Rabbi John Rosove reflects on the centrality of Israel’s Declaration of Independence.
In the forthcoming book, Deepening the Dialogue: Israelis and American Jews Envision the Jewish-Democratic State (New York: CCAR Press, 2019), Rabbi Eric Yoffie and Dr. Ruth Gavison parsed brilliantly what lies at the heart of M’gillat HaAtzmaut’s (Israel’s Declaration of Independence – DOI) aspirations, vision, and principles. As they suggest, the Declaration of Independence is the Jewish people’s and State of Israel’s aspirational mission statement.
Israel’s Declaration of Independence is among the world’s great visionary statements of a nation’s essence and purpose. It compares favorably to America’s own Declaration of Independence. Rabbi Yoffie writes:
The DOI is a majestic document, both enduring and inspiring. Its power and relevance derive from two elements: First, it sets out in broad terms Israel’s fundamental values – commitment to the Jewishness of the state, to its democratic character, and to human rights of all its citizens. And second, it asserts that the tensions and potential contradictions between and among these values will be overcome in the framework of the newly-created state. These tensions are not specifically enumerated. In fact, they are disguised by the DOI’s soaring language and forthright tone.
Dr. Gavison echoes Rabbi Yoffie’s appreciation of the Declaration’s spirit and purpose:
The DOI is the constitutive and evocative vision statement of Israel…[it] is indeed a moving and great statement. It opens by stating the validity and power of the idea of Jewish self-determination in (a part of) Eretz Yisrael based on both Jewish history and actions, and principles and decisions of international law. It voiced a clear commitment to human rights (individual and cultural) and to democratic principles; and it sketched the aspired relations between the new state and its neighbors, the Arabs of the land, and Jews living outside Israel…The DOI recognizes the importance of what I call the ‘Three Circles of Solidarity,’ which were seen as critical for the success of Israel: (1) The bond between the residents and citizens of the country …irrespective of religion or race or nation; (2) The bond with all Jews…; and (3) The bond with the Jews of Israel.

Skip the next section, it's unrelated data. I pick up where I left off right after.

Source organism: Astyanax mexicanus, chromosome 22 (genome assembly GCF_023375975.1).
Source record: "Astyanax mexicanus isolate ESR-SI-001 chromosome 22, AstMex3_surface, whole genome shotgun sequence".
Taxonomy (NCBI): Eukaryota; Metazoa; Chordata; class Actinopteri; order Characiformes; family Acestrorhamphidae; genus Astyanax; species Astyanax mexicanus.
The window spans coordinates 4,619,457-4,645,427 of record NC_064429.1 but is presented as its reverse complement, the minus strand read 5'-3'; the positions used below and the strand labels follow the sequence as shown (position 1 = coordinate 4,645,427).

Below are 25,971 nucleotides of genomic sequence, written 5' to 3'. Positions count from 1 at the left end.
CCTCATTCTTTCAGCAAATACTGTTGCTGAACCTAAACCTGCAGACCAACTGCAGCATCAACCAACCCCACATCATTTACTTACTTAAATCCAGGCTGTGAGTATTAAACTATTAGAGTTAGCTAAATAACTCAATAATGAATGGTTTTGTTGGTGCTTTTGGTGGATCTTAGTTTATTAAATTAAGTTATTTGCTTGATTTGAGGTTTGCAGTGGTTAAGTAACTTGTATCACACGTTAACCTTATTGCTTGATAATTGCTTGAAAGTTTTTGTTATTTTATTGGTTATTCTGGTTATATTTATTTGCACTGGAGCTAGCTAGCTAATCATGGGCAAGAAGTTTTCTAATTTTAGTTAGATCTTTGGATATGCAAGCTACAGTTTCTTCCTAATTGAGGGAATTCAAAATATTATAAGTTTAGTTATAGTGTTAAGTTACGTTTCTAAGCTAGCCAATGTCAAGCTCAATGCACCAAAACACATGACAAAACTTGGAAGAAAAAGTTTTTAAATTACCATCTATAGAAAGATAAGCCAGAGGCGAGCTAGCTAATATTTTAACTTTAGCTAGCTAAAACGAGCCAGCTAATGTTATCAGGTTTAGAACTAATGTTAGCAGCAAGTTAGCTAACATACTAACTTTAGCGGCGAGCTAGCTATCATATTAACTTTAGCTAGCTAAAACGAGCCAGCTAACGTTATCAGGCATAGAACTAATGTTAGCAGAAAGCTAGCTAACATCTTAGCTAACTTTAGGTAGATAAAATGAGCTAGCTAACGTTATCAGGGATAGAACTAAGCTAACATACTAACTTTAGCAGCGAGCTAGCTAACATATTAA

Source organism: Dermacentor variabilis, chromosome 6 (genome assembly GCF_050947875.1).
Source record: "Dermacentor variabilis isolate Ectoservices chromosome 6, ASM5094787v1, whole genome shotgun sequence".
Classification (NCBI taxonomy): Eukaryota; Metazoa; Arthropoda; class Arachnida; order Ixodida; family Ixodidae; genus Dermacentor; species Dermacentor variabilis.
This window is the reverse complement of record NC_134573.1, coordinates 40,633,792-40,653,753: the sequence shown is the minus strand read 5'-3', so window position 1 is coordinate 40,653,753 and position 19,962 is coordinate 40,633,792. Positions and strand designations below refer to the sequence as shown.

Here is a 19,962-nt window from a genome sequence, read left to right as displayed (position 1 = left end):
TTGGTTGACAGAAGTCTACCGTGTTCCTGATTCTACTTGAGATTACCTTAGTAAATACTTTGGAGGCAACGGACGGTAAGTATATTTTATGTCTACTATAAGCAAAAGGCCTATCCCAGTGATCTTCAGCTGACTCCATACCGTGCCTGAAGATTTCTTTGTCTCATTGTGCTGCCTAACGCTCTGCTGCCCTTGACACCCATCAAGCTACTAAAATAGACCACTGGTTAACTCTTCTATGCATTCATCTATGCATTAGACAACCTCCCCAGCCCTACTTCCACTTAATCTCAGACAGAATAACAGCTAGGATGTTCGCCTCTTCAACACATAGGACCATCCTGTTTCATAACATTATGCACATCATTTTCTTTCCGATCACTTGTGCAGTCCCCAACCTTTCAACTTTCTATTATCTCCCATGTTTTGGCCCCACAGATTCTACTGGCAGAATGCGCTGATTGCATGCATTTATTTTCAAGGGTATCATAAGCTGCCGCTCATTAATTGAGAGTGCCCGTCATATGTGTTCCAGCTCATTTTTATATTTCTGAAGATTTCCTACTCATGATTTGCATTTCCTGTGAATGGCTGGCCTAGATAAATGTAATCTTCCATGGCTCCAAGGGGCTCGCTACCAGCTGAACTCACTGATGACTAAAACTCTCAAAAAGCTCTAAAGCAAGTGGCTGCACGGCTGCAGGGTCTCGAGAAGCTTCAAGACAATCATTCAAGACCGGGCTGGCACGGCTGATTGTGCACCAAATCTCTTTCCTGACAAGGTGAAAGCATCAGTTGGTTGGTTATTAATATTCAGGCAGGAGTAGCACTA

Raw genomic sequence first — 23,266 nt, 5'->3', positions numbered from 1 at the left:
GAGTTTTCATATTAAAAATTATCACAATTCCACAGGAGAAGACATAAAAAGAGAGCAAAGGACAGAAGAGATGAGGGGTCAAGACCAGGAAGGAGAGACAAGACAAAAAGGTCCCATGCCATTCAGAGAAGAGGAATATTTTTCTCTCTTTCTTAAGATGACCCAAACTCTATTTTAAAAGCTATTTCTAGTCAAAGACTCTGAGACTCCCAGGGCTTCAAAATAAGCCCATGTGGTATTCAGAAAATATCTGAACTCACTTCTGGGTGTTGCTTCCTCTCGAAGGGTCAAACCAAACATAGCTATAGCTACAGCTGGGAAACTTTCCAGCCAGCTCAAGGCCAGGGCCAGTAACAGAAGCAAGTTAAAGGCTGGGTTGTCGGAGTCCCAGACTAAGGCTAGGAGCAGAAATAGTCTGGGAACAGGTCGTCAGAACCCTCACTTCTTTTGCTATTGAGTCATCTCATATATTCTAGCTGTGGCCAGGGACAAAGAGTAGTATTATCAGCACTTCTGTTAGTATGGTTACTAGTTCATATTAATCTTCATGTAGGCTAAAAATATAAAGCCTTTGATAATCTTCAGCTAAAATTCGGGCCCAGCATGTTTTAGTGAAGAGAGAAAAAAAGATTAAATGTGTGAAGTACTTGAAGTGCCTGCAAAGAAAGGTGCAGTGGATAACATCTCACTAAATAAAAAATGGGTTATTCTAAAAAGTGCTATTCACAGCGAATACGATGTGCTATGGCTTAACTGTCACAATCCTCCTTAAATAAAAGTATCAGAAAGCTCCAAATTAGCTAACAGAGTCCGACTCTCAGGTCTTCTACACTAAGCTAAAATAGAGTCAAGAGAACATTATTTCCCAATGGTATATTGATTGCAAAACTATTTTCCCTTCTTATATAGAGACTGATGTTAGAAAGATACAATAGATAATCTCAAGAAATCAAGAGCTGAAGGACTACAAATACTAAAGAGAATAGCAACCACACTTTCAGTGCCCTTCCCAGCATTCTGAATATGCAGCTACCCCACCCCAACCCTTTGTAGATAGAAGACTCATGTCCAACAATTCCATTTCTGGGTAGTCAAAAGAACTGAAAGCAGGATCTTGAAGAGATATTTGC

Rabbi Yoffie shines a light, however, on an unresolved ideological and political disagreement within Israel itself, and he warns about the damage that the Knesset did in July 2018 when it passed the “Jewish Nation-State Law.” He believes that the law “ripped the heart out of the careful balancing of values set forth by the DOI and upon which the state’s founders so laboriously constructed Israel’s national identity.” Rabbi Yoffie suggests that Israel pass as an antidote to the Jewish Nation-State Law a ”Declaration Law,” a basic law that consists of the entire text of the Declaration of Independence thus making the document more than a visionary statement.
Dr. Gavison, while agreeing with most of what Rabbi Yoffie writes, disagrees with his suggestion, though she concurs that the Nation-State Law should not have been enacted. She argues that the Declaration of Independence is open-ended and that the best antidote to the Nation-State Law is to continue to stress the M’gillat HaAtzmaut’s emphasis on “self-determination in Israel, democracy as demanding equal and full citizenship for all citizens, and of human rights for all.” She says that the Nation-State Law is only one law and that “it did not and cannot abolish all of Israel’s constitutional history.”
The discussion between Rabbi Yoffie and Dr. Gavison is what Deepening the Dialogue: Israelis and American Jews Envision the Jewish-Democratic State is about. Our hopes for this dialogue is a recognition that, as Dr. Gavison notes, “the broad agreement among Jewish communities worldwide that Israel should remain Jewish, democratic and committed to human rights” is the starting point of a conversation that needs to include all Jews throughout the world and all the citizens of the state of Israel regardless of religion, culture, or ethnicity. The tensions inherent in Dr. Gavison’s “Three Circles of Solidarity” and the aspirational Declaration of Independence, if debated openly, will carry the Jewish people, the State of Israel, and all its citizens forward into the next generation. That is no small matter and arguably is the greatest challenge facing Israel as the national home of the Jewish people.
Rabbi John L. Rosove is senior rabbi emeritus of Temple Israel of Hollywood in Los Angeles, CA, the immediate past national chair of the Association of Reform Zionists of America (ARZA), and a co-chair of the Rabbinic and Cantorial Cabinet of J Street.
This post was originally published on the Reform Judaism Blog.